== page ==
The results indicate considerable gains in accuracy when moving from the Type 1 (legacy) to Type 2 (latest) model. The mAP score went up from 0.067 to 0.371 without using HPO and 0.226 to 0.375 with HPO respectively. The Type 2 model also took longer to train with the same instance type, implying that the accuracy gains also meant higher infrastructure cost. However, all mentioned approaches outperformed the DDN model (introduced in Visual inspection automation using Amazon SageMaker JumpStart) on all metrics. Training the Type 1 (legacy) model took 34 minutes, the Type 2 (latest) model took 1 hour, and the DDN model took over 8 hours. This indicates that fine-tuning a pre-trained model is much more efficient than training a model from scratch.

We also found that HPO (SageMaker automatic model tuning) is extremely effective, especially for models with large hyperparameter search spaces with 4x improvement in mAP score for Type 1 (legacy) model. We noted that we yielded much better model accuracy results when fine-tuning on three hyperparameters (learning rate, momentum, and weight decay) for the Type 1 (legacy) models as opposed to only one hyperparameter (ADAM learning rate) for the Type 2 (latest) model. This is because there is a relatively larger search space and therefore more room for improvement for the Type 1 (legacy) model. However, we need to trade off model performance with infrastructure cost and training time when running HPO.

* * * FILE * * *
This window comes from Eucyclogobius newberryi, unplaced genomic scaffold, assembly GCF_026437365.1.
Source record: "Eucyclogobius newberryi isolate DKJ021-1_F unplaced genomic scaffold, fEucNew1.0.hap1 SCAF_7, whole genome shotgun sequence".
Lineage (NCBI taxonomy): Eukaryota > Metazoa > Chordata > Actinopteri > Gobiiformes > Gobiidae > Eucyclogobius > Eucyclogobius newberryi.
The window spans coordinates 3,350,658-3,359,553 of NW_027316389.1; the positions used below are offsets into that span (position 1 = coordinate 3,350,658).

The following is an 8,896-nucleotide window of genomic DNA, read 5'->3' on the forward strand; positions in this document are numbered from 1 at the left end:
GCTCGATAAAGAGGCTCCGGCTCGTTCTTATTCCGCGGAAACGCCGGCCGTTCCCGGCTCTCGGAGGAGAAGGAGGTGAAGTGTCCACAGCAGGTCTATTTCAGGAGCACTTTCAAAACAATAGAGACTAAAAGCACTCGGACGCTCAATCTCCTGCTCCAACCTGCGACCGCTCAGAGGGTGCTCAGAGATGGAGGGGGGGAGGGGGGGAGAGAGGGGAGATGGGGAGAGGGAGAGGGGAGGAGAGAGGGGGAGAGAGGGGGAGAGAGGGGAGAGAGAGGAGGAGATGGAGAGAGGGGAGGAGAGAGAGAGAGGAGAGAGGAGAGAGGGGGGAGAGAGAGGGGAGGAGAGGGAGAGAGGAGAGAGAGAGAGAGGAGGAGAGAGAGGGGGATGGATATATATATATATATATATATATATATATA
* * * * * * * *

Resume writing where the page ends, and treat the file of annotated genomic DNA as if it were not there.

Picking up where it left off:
## Conclusion

In this post, we walked through the many ML model training options available with SageMaker and focused specifically on SageMaker built-in algorithms and pre-trained models. We introduced Type 1 (legacy) and Type 2 (latest) models. The built-in Sagemaker object detection models discussed in this post were pre-trained on large-scale datasets—the ImageNet dataset includes 14,197,122 images for 21,841 categories, and the PASCAL VOC dataset includes 11,530 images for 20 categories. The pre-trained models have learned rich and diverse low-level features, and can efficiently transfer knowledge to fine-tuned models and focus on learning high-level semantic features for the target dataset. You can find all built-in algorithms and fine-tunable pre-trained models at Built-in Algorithms with pre-trained Model Table and choose one for your use case. The use cases span from text summarization and question answering to computer vision and regression or classification.